General Properties 0 Crystalline Materials Periodic 3D arrays 0 NonCrystalline Materials No Periodic Packing 0 Amorphous Have no organizational structure to packing 0 Atom Packing Dense regular packing Non dense irregular packing 0 Densities Metals have close packing and a large atomic mass Ceramics have less dense packing and lighter elements Polymers have poor packing and even lighter elements 0 Thermal Properties Metals and other crystalline structures typically have a set melting point Ceramics if amorphous have no fixed melting point Polymers have a variety of different properties which can exist dependent upon the temperature Metals 0 Used in load bearing applications 0 Can be an alloy of two or more metals Alloys allow for better corrosion resistance and strength 0 Applications Orthopedics oral and maxillofacial and cardiovascular 0 Common metals Stainless Steel Cobalt Chromium Molybdenum Titanium 0 Crystalline in structure with a periodic order Simplest unit is the unit cell 0 Unit cells repeat nicely and this allows XRay diffraction to be used to analyze the structure of the material Common crystalline structures gt Body Centered Cubic gt Face Centered Cubic gt Hexagonal Close Packed Atomic Packing Fraction APF 2 Volume of the A toms E the Ifmt Cell Total Volume of the Umt Cell 0 Coordination Number number of atoms which share a corner junction 0 Metallic Defects in the lattice structure Point Defect gt SelfInterstitial gt Vacancy Impurities Atom size electronegativity and valiancy must be similar gt Interstitial impurity atom gt Substitutional Impurity Atom Metal Alloys 0 Impurities are added to provide corrosion resistance andor strength Stainless steel is a great example 0 To create an alloy it will need to be remelted alloyed and then retested to verify the properties of the new material 0 Alloy oxides are traditionally more stable allowing for surface pacification to occur reducing the amount of biomaterial body interactions Ceramics 0 Nonmetallic solid which is produced by heating and subsequent cooling 0 Held together by ionic andor covalent bonds 0 Can be crystalline partially crystalline or amorphous 0 Bioceramics Bioinert Bioactive Biodegradable or soluble 0 Bone is a ceramic which is naturally found in nature 0 Ion size is critical Cations prefer to have the maximum amount of anion contact Stable ceramics have cations that are as large or larger than anions Unstable ceramics have cations which are smaller than the present anions 0 Impurities must maintain electronegativity Schottky Defect gt Anion and cation are missing Frenkel Defect gt Cation has moved locations Polymers 0 Formation of polymers Addition Reactions gt Monomer is added onto the end of the growing polymer chain Condensation Reactions gt Two different monomers are added together and condense together forming a polymer which leaves a byproduct The continual reaction needs alternating forms of the two precursor monomers 0 Techniques for Forming Polymers Bulk Polymerization gt Bulk monomer is added and the reaction is allowed to proceed The polymer is extracted chemically Solution Polymerization gt Monomers are soluble in solution while the polymer is typically not soluble in solution Suspension Polymerization gt Insoluble monomer sits on the surface of the solution where polymerization occurs in congealed groups of monomer Emulsion Polymerization gt Droplets of the polymermonomer are stabilized with an emulsifying agent 0 Molecular Structure Homopolymer Random Alternating Block Graft 0 Physical Structure Linear Branched Crosslinked 3D Network 0 Thermal Response Thermoplastic gt Heat allows the shape to be changed Cooling and reheating allows the shape to again be changed Thermosetting gt Heat allows the shape to be changed however once cooled the object will be set in the shape it cooled in 0 Thermal Properties Glassy Polymers gt Temperature is below the glass transition temperature gt Hard and brittle Rubbery or Leathery Polymers gt Temperature is between the melting point and the glass transition point gt Deform plastically and elastically at this point Liquid Polymers gt Temperature is greater than that of the melting point gt Bonds between chains are very weak allowing them to slide past one another with little effort 0 Tacticity Refers to the configuration of the side groups on the polymer Isotactic the specified group is found on the same side of the polymer Syndiotactic the specified group is found on alternating sides Atactic the specified group is randomly placed on the polymer 0 Degradation useful for drug release Mixing of the polymer and the drug allows for release from the polymer surface Preencapsulating the drug allows for release once the polymer has degraded to a certain extent Can also be used for cell release such as providing a scaffold which cells can grow on Biostable gt 810 years Biodegradable gt Less than one year Biostable and Bioeliminable gt Hours or Days 0 Morphology Dependent upon structure and molecular interactions gt Chemical structure and molecular weight gt Physical Structure Polymer branching and side chains gt Molecular Structure Regularity of the units in copolymers gt Physical interactions gt Tacticity see below Amorphous Crystalline Semicrystalline Hydrogels 0 Insoluble network of polymer chains which swell 0 Physical properties of the hydrogel are classified by Covalent Junctions gt Chemical reaction to induct crosslinking Physical noncovalent junctions gt Hydrophobic interactions van der Waals forces gt Hydrogen Bonding gt Ionic Interactions gt Protein Interactions gt Temperature Mediation These two properties can be mixed to achieve a variety of different factors which affect the swelling of a hydrogel 0 The amount of swelling which occurs depends on two factors Equilibrium is achieved when these forces are equal to each other Swelling force gt The effect of the water entering the hydrogel and forcing it apart Retraction force gt The effect of the polymer chains resisting the water in ux 0 The amount which the hydrogel swells affects the useful properties of the hydrogel Solute Diffusion through the gel gt Can affect drug release Surface properties Optical properties Mechanical Properties Degradation of Biomaterials 0 Biodegradation Degradation due to biological activity 0 Bioerosion Degradation due to physical andor chemical activity in the biological environment 0 Bioresorption and Bioabsorption Consumption of degradation products by biological activity 0 Unwanted Degradation Metallic implants corroding in a biological environment 0 Wanted Degradation Design of the biomaterial to degrade to help drug delivery or tissue engineering Degradation of Metals 0 Electrochemical reaction at the surface of the metallic implant REDOX reaction gt If the free energy of oxidation is less than zero it Will occur spontaneously dependent upon the separation of the ions Measurement of the reduction potential of a metal to be reduced gt More negative reduction potentials Will be more reactive gt Low potentials are said to be active While high potentials are said to be noble gt Nernst Equation is used Pourbaix Diagram illustrates the correlation between potential and pH 0 Processing Parameters Crevice Corrosion gt Occurs in spaces Where access to uid in an environment is limited Pitting Corrosion gt Localized Corrosion Which leads to the creation of small holes in the metal Intergranular Corrosion gt Grain boundaries of crystals are more susceptible to corrosion than their insides 0 Mechanical Environment Stress Corrosion gt Metal under tension can be corroded Fatigue Corrosion gt Metal is under continuous bending or exing 0 Alleviation of degradation on metals Correct electrochemical properties gt Account for the nonideal environment of the body including the presence of hydrogen gas Metallic oxides Will passivates the surface Degradation of Ceramics 0 Developed from different forms of calcium phosphates Which are naturally found in the body 0 Do not show corrosion 0 Interact though chemical or physical interactions 0 Bioinert Ceramics Alumina Morphological Fixation gt Dense and nonporous gt Cemented or pressfit into the location of the defect Porous Fixation gt Porous gt Allows mechanical tissue ingrowths in place of chemical cement 0 Bioactive Ceramics Glass Ceramics Bioactive Fixation gt Dense nonporous surface directly bonds to surfacetissue though bond formation gt Must stimulate the healing process gt Rate of change in the surface of the material is the sum of the rate of disappearance and rate of formation 0 Bioresorbable Ceramics Calcium Phosphate Biodegradation gt Due to cellular or chemical reactions gt No long term consequences V Stress shielding loosening or stability Calcium Phosphate gt 7 Different forms based on various chemical properties gt Degradation is caused by V pH of the environment V Physical disintegration V Biological factors macrophages or other responses gt Degradation is controlled by V Surface area V Grain size and crystal structure V Substitutions in the material Degradation of Polymers O Biostable Long term Bioinert O Biodegradable Temporary Avoidance of in ammation and long term complications 0 Degradation Methods Primary Bonds gt Using water or a highly reactive species to break primary bonds Secondary Bonds gt Swelling and dissolution of the secondary bonds via a solvent 0 Hydrolytic Degradation Scission of chemical groups using water as a reactant Surface Erosion Hydrolysis gt Exterior surface of the polymer is degraded gt Linear loss of material Bulk Erosion Hydrolysis gt Polymer is degraded uniformly interiorly and exteriorly gt Nonlinear loss of material Balance between surface and bulk hydrolysis depends on water diffusion and chain cleavage rates Dependent upon gt Hydrophobicity Crystal Structure Molecular Weight Degree of Crosslinking Steric Effect gt Surface and Bulk Morphology 0 Oxidative Degradation Abstraction of a hydrogen yielding an ion or radical for direct oxidation gt Superoxide anion and hydrogen peroxide from neutrophils and macrophages gt Catalyzed by metal ions llll 0 Enzymatic Degradation Natural and synthetic polymers can be degraded this way Quicker than hydrolysis Degradation can be localized to the location where the enzyme is located 0 Measuring Degradation Rates Mass change with respect to time Molecular weight change Mechanical and optical properties of the polymer Surface and bulk morphology Biomaterial Processing Metal Processing 0 Raw metal ore is refined to the needed metal type 0 Metal ore is processed into a stock shape Casting gt Liquid metal is poured into a mold and allowed to solidify Forging gt Shaping by plastic deformation by compressive forces Drawing gt Using tensile force to stretch the metal into a desired shape 0 Heat treatment Releases stress found in the metal Obtain special microstructures Improved machinability formability and reduction in ductility 0 Processing into a metal device via the fabrication process Investment gt Creating a wax structure incasing it in a ceramic case and then pouring the liquid metal into the ceramic case allowing the wax to melt CAD Design gt Machining to specific specifications and tolerances Hot Isostatic Pressing gt Reduces porosity of the metal and improves the mechanical and workability properties 0 Surface Preparation Porous Coatings Plasma Treatment Nitriding 0 End Product Finalization Cleaning and passivating Packing and shipping Ceramic Processing 0 Glass Forming Heating of the ceramic between the working and softening temperature in a mold Air is then injected and the ceramic takes the shape of the mold which it is placed into 0 Casting and Firing Ceramic particles which are mixed with water and organic binders are placed in a mold Upon fully drying the material is fired at a high temperature 0 Powder Processing Ceramic particles which are mixed with water and organic binders are sintered at a high temperature to give shape Polymer Processing 0 Molded Products screws plates and other orthopedic applications Compression Molding gt Compressive force is used to shape the plastic Injection Molding gt The plastic is injected into the mold via high pressure 0 Fibrous Manufacturing Fiber Extrusion gt Polymer chips or beads are heated and spun into a larger fiber by sequentially larger rolls Electrospinning gt A syringe injects thin polymer strands onto a charged plate effectively creating a random distribution of polymer frequency on the charged plate 0 Polymer Foam Porous Scaffold is created by solvent casting and particulate leaching 0 Phase separation Emulsion Process gt Two immiscible phases With surfactant Biomaterial Sterilization 0 Critical for minimization of a host response 0 Effectiveness is measured via the Sterility Assurance Level Steam Treatment Denatures cell proteins gt Simple cheap nontoxic gt Can soften polymers and cause degradation of hydrolytically cleavable biomaterials Ethylene Oxide Sterilization through alkylation Substitution of hydrogen atoms in key molecules disabling functionality gt Low temperature effective gt Toxic expensive and chemically alters materials Radiation Ionization of key molecules in the cell disrupting the chemical bonds gt Rapid effective gt Expensive shielding needed polymer can degrade Material Characterization Spectroscopy 0 Related to the amount of energy Which is absorbed Chromatography 0 Separation based on the chemical properties of the material XRay Diffraction 0 Constructive and Destructive interference are re ected 0 Useful in crystalline materials to tell crystalline structure based on patterns seen Ultraviolet and Visible Light Spectroscopy 0 Electrons are excited and jump to different energy levels 0 Absorption occurs at various wavelengths Which depend on chemical structure IR Spectroscopy 0 Infrared light incident on the molecule causes the bonds of the molecule to Vibrate or move at a certain frequency Which is measurable dependent upon the type of bond Nuclear Magnetic Resonance 0 High energy magnetic fields cause the hydrogen atom electrons to change circulation patterns Which is measurable 0 Dependent upon Where the hydrogen is located in the molecule Will change the amount of energy which is needed to cause the electrons to change patterns Mass Spectrometry 0 High energy electron collides With the molecule causing it to fragment The positive fragments are then measured by the machine 0 Molecular ion is the total mass of the molecule minus an electron negligible weight 0 mz is the mass to charge ratio Size Exclusion Chromatography 0 Column With a porous packing material 0 Molecules Which are bigger Will not enter the pores and Will therefore take a smaller amount of time to pass though the column 0 Smaller molecules Will become trapped in the porous material and take a longer amount of time to pass through the column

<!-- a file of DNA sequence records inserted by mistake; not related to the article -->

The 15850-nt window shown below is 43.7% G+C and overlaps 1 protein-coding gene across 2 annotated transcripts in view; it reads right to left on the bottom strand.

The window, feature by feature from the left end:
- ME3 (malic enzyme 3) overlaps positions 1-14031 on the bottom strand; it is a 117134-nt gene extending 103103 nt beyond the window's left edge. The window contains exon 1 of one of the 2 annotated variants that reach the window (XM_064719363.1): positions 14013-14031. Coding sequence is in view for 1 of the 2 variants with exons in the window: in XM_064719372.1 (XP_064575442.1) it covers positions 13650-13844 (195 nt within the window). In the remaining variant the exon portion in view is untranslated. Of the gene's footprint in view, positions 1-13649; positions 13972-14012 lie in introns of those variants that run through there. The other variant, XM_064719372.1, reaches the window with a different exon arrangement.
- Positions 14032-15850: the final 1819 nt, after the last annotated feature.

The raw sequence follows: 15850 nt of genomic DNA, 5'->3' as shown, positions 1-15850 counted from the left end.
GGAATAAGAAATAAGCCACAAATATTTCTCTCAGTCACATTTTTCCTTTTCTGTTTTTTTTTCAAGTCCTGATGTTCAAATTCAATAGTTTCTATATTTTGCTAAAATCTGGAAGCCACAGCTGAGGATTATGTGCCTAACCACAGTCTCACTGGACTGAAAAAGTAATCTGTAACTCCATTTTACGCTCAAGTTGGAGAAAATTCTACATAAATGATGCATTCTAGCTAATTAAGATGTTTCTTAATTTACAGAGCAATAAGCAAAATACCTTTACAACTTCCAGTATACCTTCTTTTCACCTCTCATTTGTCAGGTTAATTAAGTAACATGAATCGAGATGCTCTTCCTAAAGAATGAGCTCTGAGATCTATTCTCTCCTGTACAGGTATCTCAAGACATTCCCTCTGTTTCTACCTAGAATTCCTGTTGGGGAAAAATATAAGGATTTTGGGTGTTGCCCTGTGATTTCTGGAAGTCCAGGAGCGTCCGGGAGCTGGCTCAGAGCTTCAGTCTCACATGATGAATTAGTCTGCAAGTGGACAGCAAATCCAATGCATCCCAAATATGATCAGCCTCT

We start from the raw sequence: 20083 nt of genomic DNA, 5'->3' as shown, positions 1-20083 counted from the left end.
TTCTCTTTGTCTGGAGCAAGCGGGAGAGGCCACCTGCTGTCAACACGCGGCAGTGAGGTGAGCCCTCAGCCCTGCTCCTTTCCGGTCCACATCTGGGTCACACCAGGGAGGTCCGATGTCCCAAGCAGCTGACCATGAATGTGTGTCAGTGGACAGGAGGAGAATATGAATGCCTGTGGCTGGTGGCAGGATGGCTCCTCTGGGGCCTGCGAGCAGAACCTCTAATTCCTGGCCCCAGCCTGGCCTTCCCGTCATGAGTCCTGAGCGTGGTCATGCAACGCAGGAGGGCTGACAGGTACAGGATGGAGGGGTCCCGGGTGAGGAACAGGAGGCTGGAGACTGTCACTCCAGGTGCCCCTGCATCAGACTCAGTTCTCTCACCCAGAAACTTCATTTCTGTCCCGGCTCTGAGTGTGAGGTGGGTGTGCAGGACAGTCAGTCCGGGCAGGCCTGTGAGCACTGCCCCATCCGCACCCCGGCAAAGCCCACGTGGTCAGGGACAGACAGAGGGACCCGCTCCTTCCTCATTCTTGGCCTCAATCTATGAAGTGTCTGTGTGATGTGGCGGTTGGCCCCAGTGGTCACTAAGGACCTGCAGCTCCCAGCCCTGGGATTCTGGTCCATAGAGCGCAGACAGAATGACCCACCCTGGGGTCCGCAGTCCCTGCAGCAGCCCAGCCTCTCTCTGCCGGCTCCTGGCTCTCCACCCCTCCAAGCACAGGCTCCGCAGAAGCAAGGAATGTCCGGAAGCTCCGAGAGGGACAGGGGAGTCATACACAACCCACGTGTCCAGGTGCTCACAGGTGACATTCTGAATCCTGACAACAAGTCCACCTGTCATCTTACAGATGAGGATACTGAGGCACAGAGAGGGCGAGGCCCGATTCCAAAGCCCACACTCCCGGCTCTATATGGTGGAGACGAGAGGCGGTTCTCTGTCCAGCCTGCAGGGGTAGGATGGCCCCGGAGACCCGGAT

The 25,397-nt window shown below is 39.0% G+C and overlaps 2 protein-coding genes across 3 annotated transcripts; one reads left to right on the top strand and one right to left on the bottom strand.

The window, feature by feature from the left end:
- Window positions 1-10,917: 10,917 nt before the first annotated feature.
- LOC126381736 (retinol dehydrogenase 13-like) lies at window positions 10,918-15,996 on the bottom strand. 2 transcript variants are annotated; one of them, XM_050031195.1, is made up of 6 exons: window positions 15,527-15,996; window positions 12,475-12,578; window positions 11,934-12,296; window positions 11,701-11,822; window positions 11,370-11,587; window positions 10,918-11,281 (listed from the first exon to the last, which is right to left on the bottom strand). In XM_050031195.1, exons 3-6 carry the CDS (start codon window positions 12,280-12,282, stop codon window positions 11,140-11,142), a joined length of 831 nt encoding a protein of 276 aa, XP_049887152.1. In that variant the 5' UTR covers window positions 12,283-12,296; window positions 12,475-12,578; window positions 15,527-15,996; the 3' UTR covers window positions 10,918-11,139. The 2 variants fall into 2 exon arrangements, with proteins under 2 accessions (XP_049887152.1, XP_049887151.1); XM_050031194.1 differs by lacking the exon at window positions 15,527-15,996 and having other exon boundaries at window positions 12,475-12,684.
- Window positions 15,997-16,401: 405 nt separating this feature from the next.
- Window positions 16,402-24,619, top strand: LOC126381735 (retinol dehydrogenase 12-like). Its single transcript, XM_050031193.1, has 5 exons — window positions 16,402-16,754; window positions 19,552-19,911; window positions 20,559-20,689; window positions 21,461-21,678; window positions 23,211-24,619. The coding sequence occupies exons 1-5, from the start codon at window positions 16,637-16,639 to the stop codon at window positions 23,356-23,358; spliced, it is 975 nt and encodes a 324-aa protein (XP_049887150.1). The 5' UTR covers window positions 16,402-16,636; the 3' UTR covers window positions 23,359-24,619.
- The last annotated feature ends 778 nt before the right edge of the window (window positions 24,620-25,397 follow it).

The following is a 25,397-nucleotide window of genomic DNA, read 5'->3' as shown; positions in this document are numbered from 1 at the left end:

Are you sure you want to buy this material for
You're already Subscribed!
Looks like you've already subscribed to StudySoup, you won't need to purchase another subscription to get this material. To access this material simply click 'View Full Document'